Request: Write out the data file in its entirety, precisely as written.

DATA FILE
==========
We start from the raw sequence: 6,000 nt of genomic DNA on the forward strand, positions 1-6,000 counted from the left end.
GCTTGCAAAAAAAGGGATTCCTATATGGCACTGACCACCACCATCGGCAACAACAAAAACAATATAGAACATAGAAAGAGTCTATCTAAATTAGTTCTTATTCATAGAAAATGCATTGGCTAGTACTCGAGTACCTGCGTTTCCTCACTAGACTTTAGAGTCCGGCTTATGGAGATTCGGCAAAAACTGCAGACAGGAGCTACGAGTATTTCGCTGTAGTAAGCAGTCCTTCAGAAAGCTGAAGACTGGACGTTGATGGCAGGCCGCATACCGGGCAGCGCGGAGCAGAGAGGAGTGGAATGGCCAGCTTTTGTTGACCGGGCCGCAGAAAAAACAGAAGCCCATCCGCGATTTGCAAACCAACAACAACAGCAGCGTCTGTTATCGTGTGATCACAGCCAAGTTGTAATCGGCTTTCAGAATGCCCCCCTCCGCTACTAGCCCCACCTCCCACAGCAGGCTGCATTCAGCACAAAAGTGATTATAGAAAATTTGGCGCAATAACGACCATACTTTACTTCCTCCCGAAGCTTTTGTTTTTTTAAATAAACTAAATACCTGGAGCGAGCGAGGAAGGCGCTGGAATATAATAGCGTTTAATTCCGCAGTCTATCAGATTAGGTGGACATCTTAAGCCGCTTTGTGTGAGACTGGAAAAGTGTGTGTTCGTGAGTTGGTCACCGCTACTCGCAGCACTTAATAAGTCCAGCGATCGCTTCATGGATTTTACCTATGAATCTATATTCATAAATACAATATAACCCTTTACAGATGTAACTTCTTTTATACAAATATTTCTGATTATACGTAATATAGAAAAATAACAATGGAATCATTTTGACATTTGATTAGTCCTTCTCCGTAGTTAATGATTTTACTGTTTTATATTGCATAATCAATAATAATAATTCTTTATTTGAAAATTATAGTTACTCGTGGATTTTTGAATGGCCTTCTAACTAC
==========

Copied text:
We start from the raw sequence: 6,000 nt of genomic DNA on the forward strand, positions 1-6,000 counted from the left end.
GCTTGCAAAAAAAGGGATTCCTATATGGCACTGACCACCACCATCGGCAACAACAAAAACAATATAGAACATAGAAAGAGTCTATCTAAATTAGTTCTTATTCATAGAAAATGCATTGGCTAGTACTCGAGTACCTGCGTTTCCTCACTAGACTTTAGAGTCCGGCTTATGGAGATTCGGCAAAAACTGCAGACAGGAGCTACGAGTATTTCGCTGTAGTAAGCAGTCCTTCAGAAAGCTGAAGACTGGACGTTGATGGCAGGCCGCATACCGGGCAGCGCGGAGCAGAGAGGAGTGGAATGGCCAGCTTTTGTTGACCGGGCCGCAGAAAAAACAGAAGCCCATCCGCGATTTGCAAACCAACAACAACAGCAGCGTCTGTTATCGTGTGATCACAGCCAAGTTGTAATCGGCTTTCAGAATGCCCCCCTCCGCTACTAGCCCCACCTCCCACAGCAGGCTGCATTCAGCACAAAAGTGATTATAGAAAATTTGGCGCAATAACGACCATACTTTACTTCCTCCCGAAGCTTTTGTTTTTTTAAATAAACTAAATACCTGGAGCGAGCGAGGAAGGCGCTGGAATATAATAGCGTTTAATTCCGCAGTCTATCAGATTAGGTGGACATCTTAAGCCGCTTTGTGTGAGACTGGAAAAGTGTGTGTTCGTGAGTTGGTCACCGCTACTCGCAGCACTTAATAAGTCCAGCGATCGCTTCATGGATTTTACCTATGAATCTATATTCATAAATACAATATAACCCTTTACAGATGTAACTTCTTTTATACAAATATTTCTGATTATACGTAATATAGAAAAATAACAATGGAATCATTTTGACATTTGATTAGTCCTTCTCCGTAGTTAATGATTTTACTGTTTTATATTGCATAATCAATAATAATAATTCTTTATTTGAAAATTATAGTTACTCGTGGATTTTTGAATGGCCTTCTAACTAC